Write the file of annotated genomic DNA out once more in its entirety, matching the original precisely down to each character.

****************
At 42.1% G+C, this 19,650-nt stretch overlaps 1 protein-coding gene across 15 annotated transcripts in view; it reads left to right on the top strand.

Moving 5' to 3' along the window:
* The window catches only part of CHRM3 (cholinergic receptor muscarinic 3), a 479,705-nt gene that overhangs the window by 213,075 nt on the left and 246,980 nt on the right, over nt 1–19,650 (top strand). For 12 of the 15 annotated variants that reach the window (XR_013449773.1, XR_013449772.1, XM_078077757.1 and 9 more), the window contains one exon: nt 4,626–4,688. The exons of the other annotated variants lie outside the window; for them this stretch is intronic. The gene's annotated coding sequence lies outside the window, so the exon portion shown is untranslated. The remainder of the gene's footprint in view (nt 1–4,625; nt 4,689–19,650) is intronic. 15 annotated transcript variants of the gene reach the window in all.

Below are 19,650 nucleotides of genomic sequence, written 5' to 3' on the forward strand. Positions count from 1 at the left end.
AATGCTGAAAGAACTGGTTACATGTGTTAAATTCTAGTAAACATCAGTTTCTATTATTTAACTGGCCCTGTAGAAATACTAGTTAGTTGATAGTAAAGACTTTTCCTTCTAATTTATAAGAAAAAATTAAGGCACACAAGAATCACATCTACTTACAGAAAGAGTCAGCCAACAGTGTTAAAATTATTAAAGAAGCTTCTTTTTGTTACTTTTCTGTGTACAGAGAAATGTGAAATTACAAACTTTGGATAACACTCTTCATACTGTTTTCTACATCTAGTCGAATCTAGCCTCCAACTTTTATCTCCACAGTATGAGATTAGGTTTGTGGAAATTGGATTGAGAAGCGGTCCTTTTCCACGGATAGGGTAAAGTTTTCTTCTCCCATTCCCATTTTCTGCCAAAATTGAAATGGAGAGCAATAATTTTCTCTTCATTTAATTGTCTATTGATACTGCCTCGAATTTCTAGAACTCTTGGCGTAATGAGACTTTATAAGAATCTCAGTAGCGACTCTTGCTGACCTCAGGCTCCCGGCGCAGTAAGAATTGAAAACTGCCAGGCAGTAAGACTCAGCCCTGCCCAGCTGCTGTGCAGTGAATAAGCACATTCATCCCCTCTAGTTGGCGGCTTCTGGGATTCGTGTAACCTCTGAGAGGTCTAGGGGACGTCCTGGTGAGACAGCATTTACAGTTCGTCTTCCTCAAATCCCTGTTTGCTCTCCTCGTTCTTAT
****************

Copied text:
At 42.1% G+C, this 19,650-nt stretch overlaps 1 protein-coding gene across 15 annotated transcripts in view; it reads left to right on the top strand.

Moving 5' to 3' along the window:
* The window catches only part of CHRM3 (cholinergic receptor muscarinic 3), a 479,705-nt gene that overhangs the window by 213,075 nt on the left and 246,980 nt on the right, over nt 1–19,650 (top strand). For 12 of the 15 annotated variants that reach the window (XR_013449773.1, XR_013449772.1, XM_078077757.1 and 9 more), the window contains one exon: nt 4,626–4,688. The exons of the other annotated variants lie outside the window; for them this stretch is intronic. The gene's annotated coding sequence lies outside the window, so the exon portion shown is untranslated. The remainder of the gene's footprint in view (nt 1–4,625; nt 4,689–19,650) is intronic. 15 annotated transcript variants of the gene reach the window in all.

Below are 19,650 nucleotides of genomic sequence, written 5' to 3' on the forward strand. Positions count from 1 at the left end.
AATGCTGAAAGAACTGGTTACATGTGTTAAATTCTAGTAAACATCAGTTTCTATTATTTAACTGGCCCTGTAGAAATACTAGTTAGTTGATAGTAAAGACTTTTCCTTCTAATTTATAAGAAAAAATTAAGGCACACAAGAATCACATCTACTTACAGAAAGAGTCAGCCAACAGTGTTAAAATTATTAAAGAAGCTTCTTTTTGTTACTTTTCTGTGTACAGAGAAATGTGAAATTACAAACTTTGGATAACACTCTTCATACTGTTTTCTACATCTAGTCGAATCTAGCCTCCAACTTTTATCTCCACAGTATGAGATTAGGTTTGTGGAAATTGGATTGAGAAGCGGTCCTTTTCCACGGATAGGGTAAAGTTTTCTTCTCCCATTCCCATTTTCTGCCAAAATTGAAATGGAGAGCAATAATTTTCTCTTCATTTAATTGTCTATTGATACTGCCTCGAATTTCTAGAACTCTTGGCGTAATGAGACTTTATAAGAATCTCAGTAGCGACTCTTGCTGACCTCAGGCTCCCGGCGCAGTAAGAATTGAAAACTGCCAGGCAGTAAGACTCAGCCCTGCCCAGCTGCTGTGCAGTGAATAAGCACATTCATCCCCTCTAGTTGGCGGCTTCTGGGATTCGTGTAACCTCTGAGAGGTCTAGGGGACGTCCTGGTGAGACAGCATTTACAGTTCGTCTTCCTCAAATCCCTGTTTGCTCTCCTCGTTCTTAT